The fishing boat in this video has the same characteristics as the one in the TikTok series, including a light blue colour, a backwards-leaning structure in the rear part of the boat, and a large window on the side. These are seen below.
Another video (archived here) uploaded on the same account on June 6 shows a sign that reads “PREFETTURA DI MESSINA”, which means “Messina Prefecture” in Italian. It shows the port in Messina, Sicily, to where the migrant posting the videos was apparently transferred. In the video, we see a boat with the inscription CP 941. This corresponds to the Diciotti vessel involved in the rescue.
As shown below, the one in the TikTok series has a window-like opening, which is absent in the boat that sank. The structures on the rear of the boats appear different in shape and angle.
Second video shows a later crossing
The second video used in the MEGA television report comes from a TikTok account with the handle @luckymental06. The account was deleted on June 22, 2023, but AFP had already archived relevant content.
It shows men on the upper level of a boat and was uploaded on June 9, four to five days before the shipwreck off Pylos.
On the same TikTok account, we found two more similar videos from the boat. This one was also uploaded on June 9. This one was uploaded on June 18 and shows only a screenshot with a caption in Urdu reading: “We congratulate brother Jahangir from Dinga on reaching Italy from Libya. May Allah make you successful. Amen.” Dinga is a city in the Gujrat district of Pakistan.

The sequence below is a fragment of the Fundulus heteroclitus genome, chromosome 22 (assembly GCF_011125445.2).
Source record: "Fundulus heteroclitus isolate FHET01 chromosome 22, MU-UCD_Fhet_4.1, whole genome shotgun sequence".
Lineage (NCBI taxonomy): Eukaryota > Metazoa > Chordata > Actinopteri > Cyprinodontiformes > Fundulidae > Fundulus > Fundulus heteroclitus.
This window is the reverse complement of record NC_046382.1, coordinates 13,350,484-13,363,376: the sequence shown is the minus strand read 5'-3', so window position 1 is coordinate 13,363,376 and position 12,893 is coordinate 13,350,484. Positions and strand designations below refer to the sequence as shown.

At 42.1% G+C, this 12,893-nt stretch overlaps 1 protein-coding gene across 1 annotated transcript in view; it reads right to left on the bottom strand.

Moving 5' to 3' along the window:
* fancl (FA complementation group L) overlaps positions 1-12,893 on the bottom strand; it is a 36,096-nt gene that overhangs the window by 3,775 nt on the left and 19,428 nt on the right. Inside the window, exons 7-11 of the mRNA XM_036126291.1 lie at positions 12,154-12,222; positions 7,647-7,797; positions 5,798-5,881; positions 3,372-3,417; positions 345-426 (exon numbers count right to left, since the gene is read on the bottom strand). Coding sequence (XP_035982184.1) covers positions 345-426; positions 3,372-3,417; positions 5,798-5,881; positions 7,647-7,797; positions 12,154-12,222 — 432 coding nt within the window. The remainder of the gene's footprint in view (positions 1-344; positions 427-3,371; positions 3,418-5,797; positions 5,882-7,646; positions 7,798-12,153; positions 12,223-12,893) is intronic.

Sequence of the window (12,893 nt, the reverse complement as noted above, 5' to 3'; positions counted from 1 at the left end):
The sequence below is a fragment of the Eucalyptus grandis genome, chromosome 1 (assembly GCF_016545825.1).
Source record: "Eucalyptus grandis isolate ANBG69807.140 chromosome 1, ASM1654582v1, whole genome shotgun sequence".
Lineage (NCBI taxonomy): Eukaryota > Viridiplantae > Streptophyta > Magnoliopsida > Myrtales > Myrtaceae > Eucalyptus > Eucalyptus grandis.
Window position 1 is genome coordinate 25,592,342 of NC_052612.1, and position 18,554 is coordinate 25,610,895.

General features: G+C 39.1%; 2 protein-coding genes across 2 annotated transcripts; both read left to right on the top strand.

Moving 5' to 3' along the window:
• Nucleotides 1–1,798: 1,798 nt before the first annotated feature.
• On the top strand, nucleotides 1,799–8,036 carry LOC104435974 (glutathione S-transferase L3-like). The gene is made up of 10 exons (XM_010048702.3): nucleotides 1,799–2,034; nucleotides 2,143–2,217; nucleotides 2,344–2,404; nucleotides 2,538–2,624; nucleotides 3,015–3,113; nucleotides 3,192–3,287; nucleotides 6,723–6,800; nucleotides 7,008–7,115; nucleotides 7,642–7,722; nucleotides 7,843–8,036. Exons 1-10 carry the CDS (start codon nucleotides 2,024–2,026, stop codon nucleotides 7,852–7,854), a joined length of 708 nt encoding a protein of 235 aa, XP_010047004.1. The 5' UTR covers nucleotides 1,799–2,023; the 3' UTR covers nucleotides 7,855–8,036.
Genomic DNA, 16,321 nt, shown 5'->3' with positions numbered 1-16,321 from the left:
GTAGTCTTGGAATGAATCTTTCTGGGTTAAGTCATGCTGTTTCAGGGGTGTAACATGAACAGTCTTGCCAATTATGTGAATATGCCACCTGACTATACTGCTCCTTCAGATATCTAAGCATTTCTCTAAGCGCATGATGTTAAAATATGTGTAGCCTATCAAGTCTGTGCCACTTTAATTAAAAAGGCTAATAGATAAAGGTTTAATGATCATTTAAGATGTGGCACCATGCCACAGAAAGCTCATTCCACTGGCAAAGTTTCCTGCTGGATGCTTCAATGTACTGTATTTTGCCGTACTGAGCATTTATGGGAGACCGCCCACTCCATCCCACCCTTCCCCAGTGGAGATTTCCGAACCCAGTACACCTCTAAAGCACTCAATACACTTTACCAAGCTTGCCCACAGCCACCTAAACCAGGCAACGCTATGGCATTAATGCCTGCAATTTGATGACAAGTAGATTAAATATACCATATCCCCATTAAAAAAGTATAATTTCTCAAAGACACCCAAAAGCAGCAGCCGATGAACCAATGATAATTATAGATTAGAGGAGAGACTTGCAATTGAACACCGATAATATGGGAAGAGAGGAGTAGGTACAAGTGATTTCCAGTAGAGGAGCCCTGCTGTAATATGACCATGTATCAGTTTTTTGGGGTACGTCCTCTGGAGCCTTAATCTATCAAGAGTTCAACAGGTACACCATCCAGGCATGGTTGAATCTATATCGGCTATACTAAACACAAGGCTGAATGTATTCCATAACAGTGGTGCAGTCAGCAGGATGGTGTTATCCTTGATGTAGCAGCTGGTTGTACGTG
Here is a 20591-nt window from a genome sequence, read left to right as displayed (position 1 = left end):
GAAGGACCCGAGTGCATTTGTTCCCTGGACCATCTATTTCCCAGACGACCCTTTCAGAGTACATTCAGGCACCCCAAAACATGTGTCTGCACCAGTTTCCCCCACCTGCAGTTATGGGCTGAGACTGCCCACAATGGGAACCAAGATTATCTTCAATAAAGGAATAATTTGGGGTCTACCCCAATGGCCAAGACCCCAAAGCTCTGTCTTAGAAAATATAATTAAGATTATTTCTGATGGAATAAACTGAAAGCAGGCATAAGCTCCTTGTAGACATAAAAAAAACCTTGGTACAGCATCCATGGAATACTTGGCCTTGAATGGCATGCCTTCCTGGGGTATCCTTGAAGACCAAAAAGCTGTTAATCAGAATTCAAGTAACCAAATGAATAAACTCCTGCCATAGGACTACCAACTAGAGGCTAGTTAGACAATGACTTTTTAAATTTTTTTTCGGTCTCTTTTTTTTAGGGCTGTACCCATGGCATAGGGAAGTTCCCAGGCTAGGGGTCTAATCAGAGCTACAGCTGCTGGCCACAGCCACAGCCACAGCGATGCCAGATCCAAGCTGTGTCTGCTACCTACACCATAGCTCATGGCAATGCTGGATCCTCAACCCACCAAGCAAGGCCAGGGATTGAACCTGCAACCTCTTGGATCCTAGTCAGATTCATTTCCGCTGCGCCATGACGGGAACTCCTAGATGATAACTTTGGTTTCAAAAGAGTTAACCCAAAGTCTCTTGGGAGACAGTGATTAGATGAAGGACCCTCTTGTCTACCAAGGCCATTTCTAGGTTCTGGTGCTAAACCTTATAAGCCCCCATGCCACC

Again, the boat seen in these videos has visible differences from the one that capsized near Pylos. An example is that there is no corresponding structure in the rear part of this vessel but only two smaller pipes, as shown below.
AFP found videos from the same boat in another TikTok account with the handle @mehar_tahir3 (archived here). They are here (archived), here (archived), here (archived), here (archived) and here (archived). The videos were uploaded on TikTok between June 9 and June 17.
A number of elements show it is the same boat: we see the same people, wearing the same clothes. The boat’s structure also looks identical, with the two pipes visible.
Some of the videos are captioned with the dates June 2, June 3 and June 6. According to what Frontex and NGOs told AFP, this makes it highly unlikely that the boat was still on the same journey on the night of the shipwreck, which was June 13 to June 14.
AFP looked for media reports on rescue missions in that period and found this AP report (archived here) that mentions Italian Coast Guard missions that saved more than 1,400 migrants on June 6 and June 7.
Differences between the boats in the video aired by MEGA and the one in the Frontex footage were first noted by BBC journalist Kostas Kallergis in this tweet on June 17.
Fact-checking organisation Ellinika Hoaxes also published a report on the misrepresentation of the videos. It was able to exchange messages below a Facebook post (archived here) with a user with the same name (“Lucky Mental”) and facial characteristics as the person who uploaded videos from the boat on TikTok. In the comments section, “Lucky Mental” described the MEGA report as “fake” and confirmed that the boat he was on was rescued in Italian territorial waters on June 7.